Blessings in life

Quoted from Mangala Sutta

To be generous in giving, to be righteous in conduct, to help one’s relatives, and to be blameless in action — this is the greatest blessing.

In this stanza, Buddha taught that generosity in giving is the highest blessings. Through giving, we gain merits and are assured of future happiness. Good begets good

Besides the action of giving, one also needs to understand the art of giving.

Foremost is our mentality. Giving has to be done with a right motivation of wanting to help others. (Without any selfish motive) Such giving is genuine and meritorious.

On the other hand, giving with an expectation of receiving praise or recognition, or getting some form of repayment is bad. Even the intention to gain good karma will “contaminate” this virtuous deed. This is because the giving is not genuinely to benefit others. However, this does not mean we should forgo the practice of giving. It simply means we need to perfect our action and thoughts. Practice makes perfect. While we are not perfected yet, our giving will still score points, maybe not a full score. But that is better than nothing!

The items that we give should not be harmful to others. Thus, a strict Buddhist will refrain from giving bottle of wine to others because it causes intoxication.

There are many things that we can give. One of my favourite deeds is to give protection. I notice snails would always come out on rainy days to cross the walkway. I enjoy helping them cross over. That is to prevent them from getting crushed by pedestrian.

We can also give service by volunteering and that includes volunteering at home to help with the chores too. There are many things and deeds that we can give.

Righteousness in conduct means maintaining good action, speech and thoughts. Here’s the list of 10

3 precepts in relation to actions

  • I will not kill or harm any living beings
  • I will not take anything that is not given to me
  • I will not have sexual misconduct

4 precepts in relation to speech

  • I will not lie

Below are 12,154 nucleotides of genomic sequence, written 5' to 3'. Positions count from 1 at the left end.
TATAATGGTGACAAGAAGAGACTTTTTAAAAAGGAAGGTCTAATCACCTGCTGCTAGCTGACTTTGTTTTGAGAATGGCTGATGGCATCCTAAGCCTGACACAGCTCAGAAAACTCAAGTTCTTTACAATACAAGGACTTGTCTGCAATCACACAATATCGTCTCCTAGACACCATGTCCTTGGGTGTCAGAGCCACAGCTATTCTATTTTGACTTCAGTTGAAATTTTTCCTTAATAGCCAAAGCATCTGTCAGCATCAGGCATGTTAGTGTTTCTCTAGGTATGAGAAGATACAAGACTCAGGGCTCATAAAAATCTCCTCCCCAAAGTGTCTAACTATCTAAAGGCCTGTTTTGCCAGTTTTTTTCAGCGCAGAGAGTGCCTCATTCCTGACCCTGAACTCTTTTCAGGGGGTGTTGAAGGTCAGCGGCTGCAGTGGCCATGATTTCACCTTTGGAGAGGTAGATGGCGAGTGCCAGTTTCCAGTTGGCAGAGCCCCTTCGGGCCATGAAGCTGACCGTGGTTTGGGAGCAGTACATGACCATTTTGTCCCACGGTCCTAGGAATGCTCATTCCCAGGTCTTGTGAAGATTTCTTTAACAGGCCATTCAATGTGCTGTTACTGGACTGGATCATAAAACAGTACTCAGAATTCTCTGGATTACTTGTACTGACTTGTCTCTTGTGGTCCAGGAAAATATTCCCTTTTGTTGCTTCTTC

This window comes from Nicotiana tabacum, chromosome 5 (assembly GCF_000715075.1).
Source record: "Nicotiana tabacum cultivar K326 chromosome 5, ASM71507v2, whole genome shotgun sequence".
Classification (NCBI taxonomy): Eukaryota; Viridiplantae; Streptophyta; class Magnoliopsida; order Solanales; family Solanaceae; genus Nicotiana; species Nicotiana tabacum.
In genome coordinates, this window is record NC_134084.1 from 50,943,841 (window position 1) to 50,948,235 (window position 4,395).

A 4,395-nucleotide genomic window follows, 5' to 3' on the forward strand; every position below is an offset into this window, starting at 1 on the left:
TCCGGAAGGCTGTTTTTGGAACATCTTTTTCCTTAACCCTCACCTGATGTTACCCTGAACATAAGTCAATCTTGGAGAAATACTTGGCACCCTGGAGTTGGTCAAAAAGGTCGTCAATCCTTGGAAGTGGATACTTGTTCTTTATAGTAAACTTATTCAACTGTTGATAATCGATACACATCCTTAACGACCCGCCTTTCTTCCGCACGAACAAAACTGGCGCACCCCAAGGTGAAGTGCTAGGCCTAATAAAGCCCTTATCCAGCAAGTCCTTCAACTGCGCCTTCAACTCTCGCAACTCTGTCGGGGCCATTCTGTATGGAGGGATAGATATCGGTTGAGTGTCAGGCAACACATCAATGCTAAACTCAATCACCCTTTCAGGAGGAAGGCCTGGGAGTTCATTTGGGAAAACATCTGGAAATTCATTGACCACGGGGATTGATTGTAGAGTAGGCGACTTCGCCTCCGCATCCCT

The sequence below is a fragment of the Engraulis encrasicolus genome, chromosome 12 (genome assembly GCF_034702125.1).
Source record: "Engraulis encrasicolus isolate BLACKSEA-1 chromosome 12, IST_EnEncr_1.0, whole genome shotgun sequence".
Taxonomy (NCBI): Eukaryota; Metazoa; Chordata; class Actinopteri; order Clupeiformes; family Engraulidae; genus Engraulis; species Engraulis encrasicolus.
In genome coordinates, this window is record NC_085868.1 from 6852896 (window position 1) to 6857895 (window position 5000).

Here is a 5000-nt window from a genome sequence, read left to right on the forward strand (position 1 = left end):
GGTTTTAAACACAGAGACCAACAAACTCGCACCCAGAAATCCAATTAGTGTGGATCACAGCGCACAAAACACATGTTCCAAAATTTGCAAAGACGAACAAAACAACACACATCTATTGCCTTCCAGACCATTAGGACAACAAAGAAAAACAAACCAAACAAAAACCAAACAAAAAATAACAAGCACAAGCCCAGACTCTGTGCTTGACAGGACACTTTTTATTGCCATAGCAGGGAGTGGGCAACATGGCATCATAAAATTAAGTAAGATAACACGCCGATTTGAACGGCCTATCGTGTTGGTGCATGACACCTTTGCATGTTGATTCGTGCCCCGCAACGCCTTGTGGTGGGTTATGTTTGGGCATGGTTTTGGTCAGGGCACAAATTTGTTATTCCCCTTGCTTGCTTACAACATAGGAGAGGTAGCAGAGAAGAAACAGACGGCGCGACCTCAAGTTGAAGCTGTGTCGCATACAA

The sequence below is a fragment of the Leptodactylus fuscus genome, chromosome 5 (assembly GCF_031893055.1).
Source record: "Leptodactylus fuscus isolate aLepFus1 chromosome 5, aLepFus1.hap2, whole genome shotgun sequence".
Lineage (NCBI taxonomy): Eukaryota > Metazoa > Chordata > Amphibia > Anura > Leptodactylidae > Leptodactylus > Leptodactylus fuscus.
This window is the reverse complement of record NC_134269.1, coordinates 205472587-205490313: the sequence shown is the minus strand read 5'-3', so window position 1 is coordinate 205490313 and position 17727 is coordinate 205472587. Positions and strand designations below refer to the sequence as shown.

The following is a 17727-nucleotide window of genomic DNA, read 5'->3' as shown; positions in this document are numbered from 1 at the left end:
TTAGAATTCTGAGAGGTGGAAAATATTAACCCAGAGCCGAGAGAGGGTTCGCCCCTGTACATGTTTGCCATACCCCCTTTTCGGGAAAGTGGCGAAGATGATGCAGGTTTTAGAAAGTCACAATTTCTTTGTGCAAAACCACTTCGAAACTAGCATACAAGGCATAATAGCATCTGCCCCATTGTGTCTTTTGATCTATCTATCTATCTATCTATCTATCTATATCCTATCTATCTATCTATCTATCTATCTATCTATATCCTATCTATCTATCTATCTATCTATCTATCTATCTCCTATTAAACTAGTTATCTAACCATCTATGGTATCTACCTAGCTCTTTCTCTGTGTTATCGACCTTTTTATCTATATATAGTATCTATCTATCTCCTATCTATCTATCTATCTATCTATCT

• I will not speak carelessly or engage in idle speech
  • I will not speak abusively or harshly
  • I will not speak to cause discord or disharmony

3 precepts in relation to mind

  • I will not have thoughts of greed (Greed)
  • I will not have thoughts of ill-will (Hatred)
  • I will not hold false views (Ignorance)

To be blameless in actions should be seen under the light of Buddha Dharma. The important thing to note, is that we are our own judge. Are we selfless enough? Loving? Kind hearted? Good natured? Compassionate? We know the best. As we practice, our actions, speeches and thoughts will refine themselves (if we are on he right path). Unlike other religion, Buddha does not play the role of a judge meting out punishment and rewards. It is all about Karma and it’s result.

Last but not least, being able to

  • give generously
  • engage in righteous conduct,
  • help one’s relatives,
  • be blameless in action — this is the greatest blessing.

We mustn’t presume that all these actions comes easily.

There are many people who cannot do the aforesaid because of the situation that they are in.

So while we have the ability to engage in such meritorious deeds, we should not hesitate in doing them. This is because they will lead to a better future for us.

Categories: Scriptural

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